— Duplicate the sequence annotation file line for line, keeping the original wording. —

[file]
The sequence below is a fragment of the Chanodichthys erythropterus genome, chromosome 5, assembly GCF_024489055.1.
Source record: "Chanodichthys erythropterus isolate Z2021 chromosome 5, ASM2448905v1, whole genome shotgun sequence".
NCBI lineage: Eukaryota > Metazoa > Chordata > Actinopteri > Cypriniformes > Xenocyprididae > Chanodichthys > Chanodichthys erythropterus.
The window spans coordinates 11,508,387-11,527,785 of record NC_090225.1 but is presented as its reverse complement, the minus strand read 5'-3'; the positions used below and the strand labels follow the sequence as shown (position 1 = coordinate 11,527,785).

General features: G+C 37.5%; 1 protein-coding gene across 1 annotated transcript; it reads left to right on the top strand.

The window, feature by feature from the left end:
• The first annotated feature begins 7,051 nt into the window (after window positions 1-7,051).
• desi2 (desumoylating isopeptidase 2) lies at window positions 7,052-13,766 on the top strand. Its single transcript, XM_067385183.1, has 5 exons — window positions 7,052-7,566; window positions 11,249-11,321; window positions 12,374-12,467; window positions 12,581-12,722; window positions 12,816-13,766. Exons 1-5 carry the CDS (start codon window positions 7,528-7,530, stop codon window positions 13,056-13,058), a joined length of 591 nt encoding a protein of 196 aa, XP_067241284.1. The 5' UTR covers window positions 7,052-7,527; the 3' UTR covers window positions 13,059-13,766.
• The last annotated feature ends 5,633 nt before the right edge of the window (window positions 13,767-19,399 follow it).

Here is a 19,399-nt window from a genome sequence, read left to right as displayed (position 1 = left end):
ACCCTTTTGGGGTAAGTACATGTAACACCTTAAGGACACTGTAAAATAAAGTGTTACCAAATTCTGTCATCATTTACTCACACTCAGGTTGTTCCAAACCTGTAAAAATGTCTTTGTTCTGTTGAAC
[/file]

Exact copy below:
The sequence below is a fragment of the Chanodichthys erythropterus genome, chromosome 5, assembly GCF_024489055.1.
Source record: "Chanodichthys erythropterus isolate Z2021 chromosome 5, ASM2448905v1, whole genome shotgun sequence".
NCBI lineage: Eukaryota > Metazoa > Chordata > Actinopteri > Cypriniformes > Xenocyprididae > Chanodichthys > Chanodichthys erythropterus.
The window spans coordinates 11,508,387-11,527,785 of record NC_090225.1 but is presented as its reverse complement, the minus strand read 5'-3'; the positions used below and the strand labels follow the sequence as shown (position 1 = coordinate 11,527,785).

General features: G+C 37.5%; 1 protein-coding gene across 1 annotated transcript; it reads left to right on the top strand.

The window, feature by feature from the left end:
• The first annotated feature begins 7,051 nt into the window (after window positions 1-7,051).
• desi2 (desumoylating isopeptidase 2) lies at window positions 7,052-13,766 on the top strand. Its single transcript, XM_067385183.1, has 5 exons — window positions 7,052-7,566; window positions 11,249-11,321; window positions 12,374-12,467; window positions 12,581-12,722; window positions 12,816-13,766. Exons 1-5 carry the CDS (start codon window positions 7,528-7,530, stop codon window positions 13,056-13,058), a joined length of 591 nt encoding a protein of 196 aa, XP_067241284.1. The 5' UTR covers window positions 7,052-7,527; the 3' UTR covers window positions 13,059-13,766.
• The last annotated feature ends 5,633 nt before the right edge of the window (window positions 13,767-19,399 follow it).

Here is a 19,399-nt window from a genome sequence, read left to right as displayed (position 1 = left end):
ACCCTTTTGGGGTAAGTACATGTAACACCTTAAGGACACTGTAAAATAAAGTGTTACCAAATTCTGTCATCATTTACTCACACTCAGGTTGTTCCAAACCTGTAAAAATGTCTTTGTTCTGTTGAAC